The expert: Timothy Papandreou
Founder of Emerging Transport Advisors and expert on disruptive transport technologies
Imagine a city without parking meters, where most people no longer own cars. Instead, you choose whatever form of transport best suits your needs at the time, whether it’s ride-share, driverless car, bicycle, e-scooter, public transport, taxi or on foot. A ‘mobility wallet’ on your smartphone instantly calculates how many universal transport credits you need to pay based on the time, location, size of vehicle, type of trip, type of task being performed and any other relevant social factors, such as disability or concession status. A cashless payment is deducted once you complete the trip, using your geo-located smart device.
It’s called ‘digitising the kerb’, a way of building a transport marketplace between users and digitally mapped streets and, for Melbourne-born San Francisco-based transport adviser Timothy Papandreou it’s an inevitable (and exciting) future.
As fossil fuel-powered cars give way to electric and autonomous vehicles, governments will no longer be able to extract taxes at the petrol pump to pay for roads. But charging users for individual trips in an integrated system that includes all modes of transport would allow governments to extract the revenue they need to reinvest in the network and, at the same time, encourage desirable, congestion-busting behaviours.
For example, during peak times prime kerbside parking spots (known as pick-ups and drop-offs in the new system) could attract high charges for non-commercial vehicles and vice versa. “The system will charge you the lowest possible price to ensure free movement because we as a society have placed a value on movement.”
In this futuristic transport world people could earn credits by walking or cycling and then use those credits later to pay for a trip on another mode, such as a train or a private-vehicle trip.
Futuristic as it sounds, digital-kerb pilot programs are already underway in Washington DC, Columbus, Omaha, Nashville and Aspen and many cities are expected to start implementing their own systems over the next decade, says Timothy. “We have to price our transport system so that we discourage behaviours that negatively impact [it] and our economy,” he says. In fact he believes that in a monocentric city like Melbourne, where movement funnels into a central hub (in our case the CBD), some form of road pricing (where people are charged to drive on certain roads at certain times) is inevitable.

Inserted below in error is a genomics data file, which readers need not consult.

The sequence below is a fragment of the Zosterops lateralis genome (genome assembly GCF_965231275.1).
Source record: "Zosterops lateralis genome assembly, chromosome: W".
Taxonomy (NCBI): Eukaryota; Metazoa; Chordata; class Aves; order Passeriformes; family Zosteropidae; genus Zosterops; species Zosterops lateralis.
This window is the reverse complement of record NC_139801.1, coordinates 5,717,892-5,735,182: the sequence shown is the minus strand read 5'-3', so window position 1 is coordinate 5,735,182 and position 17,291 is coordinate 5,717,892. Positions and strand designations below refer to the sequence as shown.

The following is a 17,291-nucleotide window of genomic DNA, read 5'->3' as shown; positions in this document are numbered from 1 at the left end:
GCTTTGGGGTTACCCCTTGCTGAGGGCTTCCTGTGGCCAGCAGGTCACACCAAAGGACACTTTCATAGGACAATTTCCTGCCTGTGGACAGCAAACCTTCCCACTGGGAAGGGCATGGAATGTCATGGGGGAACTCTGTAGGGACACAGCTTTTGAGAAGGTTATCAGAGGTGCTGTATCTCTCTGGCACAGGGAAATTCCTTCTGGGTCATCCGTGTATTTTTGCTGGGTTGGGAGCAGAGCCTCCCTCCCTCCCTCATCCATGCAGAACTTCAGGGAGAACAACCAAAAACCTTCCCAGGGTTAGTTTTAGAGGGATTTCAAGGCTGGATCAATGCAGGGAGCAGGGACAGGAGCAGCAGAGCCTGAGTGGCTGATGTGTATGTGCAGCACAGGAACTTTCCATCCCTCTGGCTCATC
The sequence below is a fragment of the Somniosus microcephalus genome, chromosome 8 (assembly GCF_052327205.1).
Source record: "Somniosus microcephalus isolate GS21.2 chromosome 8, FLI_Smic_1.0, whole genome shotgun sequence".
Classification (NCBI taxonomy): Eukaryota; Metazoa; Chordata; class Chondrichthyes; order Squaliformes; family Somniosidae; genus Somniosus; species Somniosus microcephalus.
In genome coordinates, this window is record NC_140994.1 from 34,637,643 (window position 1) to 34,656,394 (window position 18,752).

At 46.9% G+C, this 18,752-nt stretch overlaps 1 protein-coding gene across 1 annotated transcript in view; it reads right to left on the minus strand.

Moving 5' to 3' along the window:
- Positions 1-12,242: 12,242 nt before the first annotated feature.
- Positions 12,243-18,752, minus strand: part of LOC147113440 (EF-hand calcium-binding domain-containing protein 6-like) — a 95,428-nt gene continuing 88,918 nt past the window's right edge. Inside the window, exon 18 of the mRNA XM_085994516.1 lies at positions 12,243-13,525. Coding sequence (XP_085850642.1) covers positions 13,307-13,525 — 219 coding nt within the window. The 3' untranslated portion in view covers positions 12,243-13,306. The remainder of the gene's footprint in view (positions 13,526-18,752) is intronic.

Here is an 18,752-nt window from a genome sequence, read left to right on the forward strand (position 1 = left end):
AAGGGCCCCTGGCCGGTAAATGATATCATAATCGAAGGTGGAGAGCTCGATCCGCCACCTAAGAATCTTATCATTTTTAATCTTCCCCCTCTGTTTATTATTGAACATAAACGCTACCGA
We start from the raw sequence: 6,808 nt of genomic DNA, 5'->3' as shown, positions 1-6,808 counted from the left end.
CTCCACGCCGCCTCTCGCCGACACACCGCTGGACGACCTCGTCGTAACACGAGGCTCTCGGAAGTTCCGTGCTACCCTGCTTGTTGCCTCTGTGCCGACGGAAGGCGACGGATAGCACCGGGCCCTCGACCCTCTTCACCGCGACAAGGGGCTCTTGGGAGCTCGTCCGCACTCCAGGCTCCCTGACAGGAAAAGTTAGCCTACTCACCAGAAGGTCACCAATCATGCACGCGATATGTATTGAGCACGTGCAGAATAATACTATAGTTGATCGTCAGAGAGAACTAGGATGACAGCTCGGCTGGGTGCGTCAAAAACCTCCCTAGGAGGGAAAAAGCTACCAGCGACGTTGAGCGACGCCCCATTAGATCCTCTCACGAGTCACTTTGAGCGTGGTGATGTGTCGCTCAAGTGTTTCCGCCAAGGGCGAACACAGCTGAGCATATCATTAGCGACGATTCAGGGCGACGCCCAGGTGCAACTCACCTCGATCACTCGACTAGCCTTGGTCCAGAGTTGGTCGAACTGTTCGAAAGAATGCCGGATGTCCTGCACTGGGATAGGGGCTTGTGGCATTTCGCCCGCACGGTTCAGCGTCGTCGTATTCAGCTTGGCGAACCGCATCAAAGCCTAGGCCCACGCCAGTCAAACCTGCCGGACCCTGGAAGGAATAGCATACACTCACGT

The expert: Stephen Hodge
Former competitive cyclist and spokesman for national bicycle advocacy foundation We Ride Australia
In a congested, ‘new-normal’ pandemic Melbourne, essential workers and those who travel long distances must be given priority access to road and rail networks. That means anyone who can use alternative forms of transport should be encouraged to do so. And the one area that most transport experts agree can pay significant (and quick) anti-congestion dividends is cycling.
According to Stephen Hodge, just over 41,000 Melburnians ride to work on an average weekday and more than a million drive a car. However, modelling commissioned by We Ride suggests that to maintain COVID-19 safe distancing on public transport, an additional 54,000 people would need to travel an average of five kilometres to work by bike.
“This requires more connected, separated bikeways,” says Stephen, adding that high cycling rates, such as those in the Netherlands, where 27 per cent of all trips are by bike, only happen because people feel safe. “They ensure there are separated, connected bikeways for any road with a speed limit of 50kmh or greater. They only have bikes sharing the road space with cars when the limit is 30kmh.”
A recent VicHealth study revealed two in three Victorians would ride more if bike lanes were separated from the road. In October the government announced a $13 million plan for 100 kilometres of new and upgraded cycling routes and pop-up bike lanes across inner-Melbourne suburbs including Footscray, Northcote and St Kilda. Still, that’s a drop in the ocean compared with the UK’s £2 billion investment in cycling and walking at the centre of its own pandemic-prompted cycling plan, which also includes doctors ‘prescribing’ cycling to their patients.
Stephen says pop-up separated bike paths, commonly made from quickly applied road dividers that give a strong visual cue without using heavy materials such as cement, are a fast and cost-effective solution that not only allow commuters to experience stress-free cycling, but also deliver well-recognised health benefits.